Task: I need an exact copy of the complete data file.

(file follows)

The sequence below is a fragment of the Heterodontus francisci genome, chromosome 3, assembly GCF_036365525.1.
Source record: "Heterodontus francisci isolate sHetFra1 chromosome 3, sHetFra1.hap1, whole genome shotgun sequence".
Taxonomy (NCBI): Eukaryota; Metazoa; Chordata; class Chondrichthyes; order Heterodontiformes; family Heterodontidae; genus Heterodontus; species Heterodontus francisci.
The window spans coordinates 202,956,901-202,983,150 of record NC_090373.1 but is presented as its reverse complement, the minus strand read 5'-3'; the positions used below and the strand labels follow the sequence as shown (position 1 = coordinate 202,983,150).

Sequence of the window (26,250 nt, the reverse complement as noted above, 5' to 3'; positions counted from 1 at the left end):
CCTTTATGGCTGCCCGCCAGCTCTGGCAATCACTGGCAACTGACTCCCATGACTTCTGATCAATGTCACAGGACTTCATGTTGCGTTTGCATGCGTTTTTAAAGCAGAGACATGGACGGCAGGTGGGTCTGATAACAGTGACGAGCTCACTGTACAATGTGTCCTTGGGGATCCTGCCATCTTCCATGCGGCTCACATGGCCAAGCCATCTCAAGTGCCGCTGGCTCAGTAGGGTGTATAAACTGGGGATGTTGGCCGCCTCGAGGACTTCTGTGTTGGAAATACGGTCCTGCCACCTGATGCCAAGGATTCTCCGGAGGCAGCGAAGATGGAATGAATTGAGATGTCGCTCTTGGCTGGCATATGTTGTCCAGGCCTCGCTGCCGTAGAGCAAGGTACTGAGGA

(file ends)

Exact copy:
The sequence below is a fragment of the Heterodontus francisci genome, chromosome 3, assembly GCF_036365525.1.
Source record: "Heterodontus francisci isolate sHetFra1 chromosome 3, sHetFra1.hap1, whole genome shotgun sequence".
Taxonomy (NCBI): Eukaryota; Metazoa; Chordata; class Chondrichthyes; order Heterodontiformes; family Heterodontidae; genus Heterodontus; species Heterodontus francisci.
The window spans coordinates 202,956,901-202,983,150 of record NC_090373.1 but is presented as its reverse complement, the minus strand read 5'-3'; the positions used below and the strand labels follow the sequence as shown (position 1 = coordinate 202,983,150).

Sequence of the window (26,250 nt, the reverse complement as noted above, 5' to 3'; positions counted from 1 at the left end):
CCTTTATGGCTGCCCGCCAGCTCTGGCAATCACTGGCAACTGACTCCCATGACTTCTGATCAATGTCACAGGACTTCATGTTGCGTTTGCATGCGTTTTTAAAGCAGAGACATGGACGGCAGGTGGGTCTGATAACAGTGACGAGCTCACTGTACAATGTGTCCTTGGGGATCCTGCCATCTTCCATGCGGCTCACATGGCCAAGCCATCTCAAGTGCCGCTGGCTCAGTAGGGTGTATAAACTGGGGATGTTGGCCGCCTCGAGGACTTCTGTGTTGGAAATACGGTCCTGCCACCTGATGCCAAGGATTCTCCGGAGGCAGCGAAGATGGAATGAATTGAGATGTCGCTCTTGGCTGGCATATGTTGTCCAGGCCTCGCTGCCGTAGAGCAAGGTACTGAGGA